Completely Over It – Need to Vent

I’ve HAD it. I’ve reached my breaking point. For those of you who want to read about sunshine and rainbows, this isn’t your post.  For the past week and a half to two weeks, I’ve been fighting this low grade fever and I feel like nobody is LISTENING to me. I don’t feel well. I don’t feel right. I feel chilled to the bone, ache-y and extremely fatigued. I think “bone-tired” best sums it up.

When we texted with Garrett he told me to take tylenol and zyrtec-D and to let him know if the fever broke 101.5. Because at 101.5 your body is officially fighting an infection. Well, even at 100.9 — I assure you, I felt like complete shit. Especially when it went on for days upon days. But there were no obvious signs of infection at my port, so it was either just a side effect of the Taxol or an infection. Only time would tell.

Over the weekend, we went to Seattle for the C4YW conference and I still had my low-grade fever — so I was back in the hotel room every night by 5 and asleep by 8:30 — what a waste. By the time we landed on Sunday night my fever rose to 101.4. Still not 101.5 — so I took Tylenol, let Garrett know and told him I’d check back in on Monday (if my temperature remained high the next day, he’d want me to come in for blood work). I’ll post more on C4YW another day — when I’m in a better mood.

Monday morning we had to go to PAMF for two different appointments. One at 10am with Dr. Leibowitz and one at 2:30pm with Dr. Hong.  Since Palo Alto is so far away, we’d have to kill time between appointments — I wasn’t looking forward to this because I was still feeling really sick.  At my 10am appointment, they checked my vitals, I was at 100.4.  Dr. Leibowitz suggested I talk to Garrett again (I told him I’d be seeing G the next day and he would be drawing blood etc).

After that, we were off to kill time between appointments.  Paul decided we should go sit outside at the Stanford mall so he could do his work and take his 12:30 conference call.  Oh joy, I am chilled to the bone and have to sit outside for 2 hours (no I couldn’t walk around and window shop — that’s how tired I was. I thought about going into Nordies and napping in the ladies lounge. I always see women in there breast feeding — so why not let a cancer lady take a nap?). Even in the direct California sun, I was still cold in a v-neck t-shirt, underneath a long sleeve button-up underneath a puffer vest and jeans tucked into Frye boots.  I reached a new low, I was that beat-down, crazy cancer lady who sits by herself on a bench in the middle of the day at the outdoor mall. WTF?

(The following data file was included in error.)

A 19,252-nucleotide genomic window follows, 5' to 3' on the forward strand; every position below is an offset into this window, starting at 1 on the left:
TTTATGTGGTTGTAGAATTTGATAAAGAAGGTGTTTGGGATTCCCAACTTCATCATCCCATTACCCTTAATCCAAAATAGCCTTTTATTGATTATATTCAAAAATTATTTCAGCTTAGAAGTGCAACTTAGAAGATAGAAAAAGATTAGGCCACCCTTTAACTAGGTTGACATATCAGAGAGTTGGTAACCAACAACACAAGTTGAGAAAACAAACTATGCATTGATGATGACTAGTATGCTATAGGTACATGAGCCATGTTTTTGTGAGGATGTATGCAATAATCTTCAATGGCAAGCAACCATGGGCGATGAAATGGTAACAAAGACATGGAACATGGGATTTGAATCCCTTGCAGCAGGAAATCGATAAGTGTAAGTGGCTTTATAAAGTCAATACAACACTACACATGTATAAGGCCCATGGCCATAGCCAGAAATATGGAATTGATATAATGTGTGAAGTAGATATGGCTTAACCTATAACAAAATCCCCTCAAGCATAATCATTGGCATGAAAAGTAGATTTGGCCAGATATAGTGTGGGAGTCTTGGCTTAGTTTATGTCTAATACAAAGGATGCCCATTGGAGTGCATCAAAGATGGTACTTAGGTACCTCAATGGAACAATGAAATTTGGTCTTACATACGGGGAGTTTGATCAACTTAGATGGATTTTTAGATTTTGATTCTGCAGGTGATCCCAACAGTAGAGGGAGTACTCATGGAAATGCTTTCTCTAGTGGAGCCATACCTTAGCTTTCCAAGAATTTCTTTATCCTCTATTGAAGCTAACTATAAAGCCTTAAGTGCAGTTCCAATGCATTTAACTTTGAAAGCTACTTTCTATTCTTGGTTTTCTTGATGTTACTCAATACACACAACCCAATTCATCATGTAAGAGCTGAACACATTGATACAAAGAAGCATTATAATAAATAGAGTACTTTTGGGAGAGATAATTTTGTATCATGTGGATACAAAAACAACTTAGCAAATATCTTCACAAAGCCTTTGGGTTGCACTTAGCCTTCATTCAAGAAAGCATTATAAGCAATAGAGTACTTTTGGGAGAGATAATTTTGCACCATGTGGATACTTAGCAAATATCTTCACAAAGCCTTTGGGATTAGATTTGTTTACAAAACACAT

Then, to add insult to injury, we finally get to my appointment with Dr. Hong and he wouldn’t fill my expanders because I was running a temperature (don’t get me wrong, I’m thankful his decision was one to keep me out of harms way — but I wish I had known, because we could’ve just gone home after our first appointment and avoided the mall fiasco altogether).

Dr. Hong also said that the tissue at the top of my left breast is getting weak so he wants to avoid a fill right now because that would just further stretch the top of my boobs, which is not what I need right now. I don’t know if that means he will never fill my expanders again and I’m stuck with the size boobs I have now whether I like it or not.  All I know is he said I need to wait another 4 weeks before coming back to see him. That means it will have been over 11 weeks by the time I get my next fill (IF, I get another fill that is).

The shittiest thing about cancer is you have NO control over anything (well, you can control your attitude and outlook on things — which I’m clearly having a hard time with right now). You have to surrender yourself to it. You have to put 100% of your faith in your care team and loved ones, even when they might disappoint you.

Fast forward to today — “chemo Tuesday” and I woke up still feeling like shit, surprise, surprise. Tears streamed down my face as I told Paul that I didn’t even have the energy to take Lucy out for her morning pee. The thought of walking downstairs to the backyard was too much. I think he thought I was being overly dramatic — so he gave me a pep talk and told me to put on some shoes and take her out — it would be good for me.  Which I did — but I felt dizzy and weak the entire time. After that, more tears appeared as I sobbed to him that I REALLY didn’t want to go to chemo today. I couldn’t fathom getting another infusion that would make me feel shittier than I already did.  They tell you Taxol is supposed to be way easier than AC — but I am here to tell you that they are lying. Yup, supposedly Taxol #1-9 would be fine but 10,11 and 12 would be rough because of the cumulative fatigue. F-that noise. That is a complete lie. All of Taxol sucks the life out of you — at least in my limited experience thus far.